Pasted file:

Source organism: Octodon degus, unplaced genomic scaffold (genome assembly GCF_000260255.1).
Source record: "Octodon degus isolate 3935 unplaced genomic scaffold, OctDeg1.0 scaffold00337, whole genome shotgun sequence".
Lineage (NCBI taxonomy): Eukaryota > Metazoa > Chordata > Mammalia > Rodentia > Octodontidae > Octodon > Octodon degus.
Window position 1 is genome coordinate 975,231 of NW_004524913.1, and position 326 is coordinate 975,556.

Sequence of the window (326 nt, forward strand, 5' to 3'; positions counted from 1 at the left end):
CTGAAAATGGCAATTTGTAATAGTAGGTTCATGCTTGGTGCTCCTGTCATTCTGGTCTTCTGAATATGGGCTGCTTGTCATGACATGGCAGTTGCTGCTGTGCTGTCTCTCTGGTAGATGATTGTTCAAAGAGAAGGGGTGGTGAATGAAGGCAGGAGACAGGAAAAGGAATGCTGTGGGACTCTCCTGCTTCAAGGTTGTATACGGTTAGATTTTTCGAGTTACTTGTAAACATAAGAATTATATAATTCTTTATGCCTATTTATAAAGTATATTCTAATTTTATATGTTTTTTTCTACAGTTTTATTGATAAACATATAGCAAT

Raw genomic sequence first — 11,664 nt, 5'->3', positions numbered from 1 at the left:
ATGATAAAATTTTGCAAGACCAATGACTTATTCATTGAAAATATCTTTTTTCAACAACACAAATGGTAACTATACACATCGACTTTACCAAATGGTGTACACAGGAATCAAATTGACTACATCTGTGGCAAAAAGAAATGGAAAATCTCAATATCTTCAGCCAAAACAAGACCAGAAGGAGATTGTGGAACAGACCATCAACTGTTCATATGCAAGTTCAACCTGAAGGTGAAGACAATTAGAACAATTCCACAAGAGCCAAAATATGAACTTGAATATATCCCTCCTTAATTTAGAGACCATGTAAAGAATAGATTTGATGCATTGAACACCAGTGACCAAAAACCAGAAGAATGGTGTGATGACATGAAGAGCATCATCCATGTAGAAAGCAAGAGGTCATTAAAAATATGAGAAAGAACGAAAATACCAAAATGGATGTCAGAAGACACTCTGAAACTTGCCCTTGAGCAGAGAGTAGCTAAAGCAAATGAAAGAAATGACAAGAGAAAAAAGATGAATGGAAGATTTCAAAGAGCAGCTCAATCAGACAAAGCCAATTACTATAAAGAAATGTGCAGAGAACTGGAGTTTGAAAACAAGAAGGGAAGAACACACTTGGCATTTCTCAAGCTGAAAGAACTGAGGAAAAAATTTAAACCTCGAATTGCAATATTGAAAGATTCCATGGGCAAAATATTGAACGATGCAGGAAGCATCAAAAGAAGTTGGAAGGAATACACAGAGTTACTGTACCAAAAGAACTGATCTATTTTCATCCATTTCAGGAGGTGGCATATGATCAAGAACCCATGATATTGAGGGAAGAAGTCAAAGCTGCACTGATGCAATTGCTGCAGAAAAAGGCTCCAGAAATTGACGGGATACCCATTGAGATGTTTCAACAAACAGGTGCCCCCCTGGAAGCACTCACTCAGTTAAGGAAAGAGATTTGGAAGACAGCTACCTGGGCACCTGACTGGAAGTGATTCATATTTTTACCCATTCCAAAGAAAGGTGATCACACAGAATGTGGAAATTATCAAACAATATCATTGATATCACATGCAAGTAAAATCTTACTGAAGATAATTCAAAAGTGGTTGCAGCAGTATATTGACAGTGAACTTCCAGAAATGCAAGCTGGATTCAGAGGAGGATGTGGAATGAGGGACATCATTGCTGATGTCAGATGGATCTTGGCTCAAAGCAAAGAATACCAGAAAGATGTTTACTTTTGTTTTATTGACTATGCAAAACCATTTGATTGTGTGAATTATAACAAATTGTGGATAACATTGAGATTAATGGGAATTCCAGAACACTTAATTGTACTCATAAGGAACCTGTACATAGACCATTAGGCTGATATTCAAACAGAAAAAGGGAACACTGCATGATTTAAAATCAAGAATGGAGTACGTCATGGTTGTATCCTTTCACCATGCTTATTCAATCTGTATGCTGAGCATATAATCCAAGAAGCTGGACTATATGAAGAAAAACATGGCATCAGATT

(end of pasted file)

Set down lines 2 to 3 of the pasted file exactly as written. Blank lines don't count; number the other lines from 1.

Source record: "Octodon degus isolate 3935 unplaced genomic scaffold, OctDeg1.0 scaffold00337, whole genome shotgun sequence".
Lineage (NCBI taxonomy): Eukaryota > Metazoa > Chordata > Mammalia > Rodentia > Octodontidae > Octodon > Octodon degus.